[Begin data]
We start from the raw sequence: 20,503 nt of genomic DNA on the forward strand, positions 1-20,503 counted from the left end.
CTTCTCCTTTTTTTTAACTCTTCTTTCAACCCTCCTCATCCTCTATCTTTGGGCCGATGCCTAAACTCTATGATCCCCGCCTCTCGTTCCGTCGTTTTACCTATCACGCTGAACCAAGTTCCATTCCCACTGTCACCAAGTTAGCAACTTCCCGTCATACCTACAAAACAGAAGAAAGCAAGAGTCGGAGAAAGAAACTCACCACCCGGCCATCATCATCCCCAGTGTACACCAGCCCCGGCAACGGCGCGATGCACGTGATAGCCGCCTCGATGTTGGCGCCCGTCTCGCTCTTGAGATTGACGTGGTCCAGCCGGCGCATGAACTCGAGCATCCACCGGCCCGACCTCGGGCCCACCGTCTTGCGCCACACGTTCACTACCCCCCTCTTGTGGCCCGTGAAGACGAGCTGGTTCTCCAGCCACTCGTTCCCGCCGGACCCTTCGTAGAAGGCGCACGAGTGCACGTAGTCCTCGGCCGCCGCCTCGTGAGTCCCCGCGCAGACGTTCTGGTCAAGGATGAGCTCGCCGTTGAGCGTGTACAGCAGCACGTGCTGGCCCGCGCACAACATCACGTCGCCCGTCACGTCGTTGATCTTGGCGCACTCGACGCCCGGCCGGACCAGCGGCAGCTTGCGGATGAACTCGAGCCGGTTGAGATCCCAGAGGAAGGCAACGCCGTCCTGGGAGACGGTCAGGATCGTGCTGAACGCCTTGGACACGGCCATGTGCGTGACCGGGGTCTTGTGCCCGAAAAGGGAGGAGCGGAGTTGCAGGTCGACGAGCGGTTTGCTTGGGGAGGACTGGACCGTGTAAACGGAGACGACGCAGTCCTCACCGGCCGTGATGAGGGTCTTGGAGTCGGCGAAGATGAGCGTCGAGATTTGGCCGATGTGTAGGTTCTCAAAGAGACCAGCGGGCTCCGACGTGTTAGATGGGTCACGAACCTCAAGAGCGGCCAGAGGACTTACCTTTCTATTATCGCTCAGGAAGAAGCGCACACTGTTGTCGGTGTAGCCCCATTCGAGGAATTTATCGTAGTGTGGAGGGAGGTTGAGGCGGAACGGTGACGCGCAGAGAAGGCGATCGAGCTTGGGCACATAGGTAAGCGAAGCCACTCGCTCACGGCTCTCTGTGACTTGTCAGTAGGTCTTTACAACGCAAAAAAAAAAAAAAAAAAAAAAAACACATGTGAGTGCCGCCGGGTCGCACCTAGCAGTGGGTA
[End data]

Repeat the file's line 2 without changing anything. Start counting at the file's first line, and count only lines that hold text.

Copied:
CTTCTCCTTTTTTTTAACTCTTCTTTCAACCCTCCTCATCCTCTATCTTTGGGCCGATGCCTAAACTCTATGATCCCCGCCTCTCGTTCCGTCGTTTTACCTATCACGCTGAACCAAGTTCCATTCCCACTGTCACCAAGTTAGCAACTTCCCGTCATACCTACAAAACAGAAGAAAGCAAGAGTCGGAGAAAGAAACTCACCACCCGGCCATCATCATCCCCAGTGTACACCAGCCCCGGCAACGGCGCGATGCACGTGATAGCCGCCTCGATGTTGGCGCCCGTCTCGCTCTTGAGATTGACGTGGTCCAGCCGGCGCATGAACTCGAGCATCCACCGGCCCGACCTCGGGCCCACCGTCTTGCGCCACACGTTCACTACCCCCCTCTTGTGGCCCGTGAAGACGAGCTGGTTCTCCAGCCACTCGTTCCCGCCGGACCCTTCGTAGAAGGCGCACGAGTGCACGTAGTCCTCGGCCGCCGCCTCGTGAGTCCCCGCGCAGACGTTCTGGTCAAGGATGAGCTCGCCGTTGAGCGTGTACAGCAGCACGTGCTGGCCCGCGCACAACATCACGTCGCCCGTCACGTCGTTGATCTTGGCGCACTCGACGCCCGGCCGGACCAGCGGCAGCTTGCGGATGAACTCGAGCCGGTTGAGATCCCAGAGGAAGGCAACGCCGTCCTGGGAGACGGTCAGGATCGTGCTGAACGCCTTGGACACGGCCATGTGCGTGACCGGGGTCTTGTGCCCGAAAAGGGAGGAGCGGAGTTGCAGGTCGACGAGCGGTTTGCTTGGGGAGGACTGGACCGTGTAAACGGAGACGACGCAGTCCTCACCGGCCGTGATGAGGGTCTTGGAGTCGGCGAAGATGAGCGTCGAGATTTGGCCGATGTGTAGGTTCTCAAAGAGACCAGCGGGCTCCGACGTGTTAGATGGGTCACGAACCTCAAGAGCGGCCAGAGGACTTACCTTTCTATTATCGCTCAGGAAGAAGCGCACACTGTTGTCGGTGTAGCCCCATTCGAGGAATTTATCGTAGTGTGGAGGGAGGTTGAGGCGGAACGGTGACGCGCAGAGAAGGCGATCGAGCTTGGGCACATAGGTAAGCGAAGCCACTCGCTCACGGCTCTCTGTGACTTGTCAGTAGGTCTTTACAACGCAAAAAAAAAAAAAAAAAAAAAAAACACATGTGAGTGCCGCCGGGTCGCACCTAGCAGTGGGTA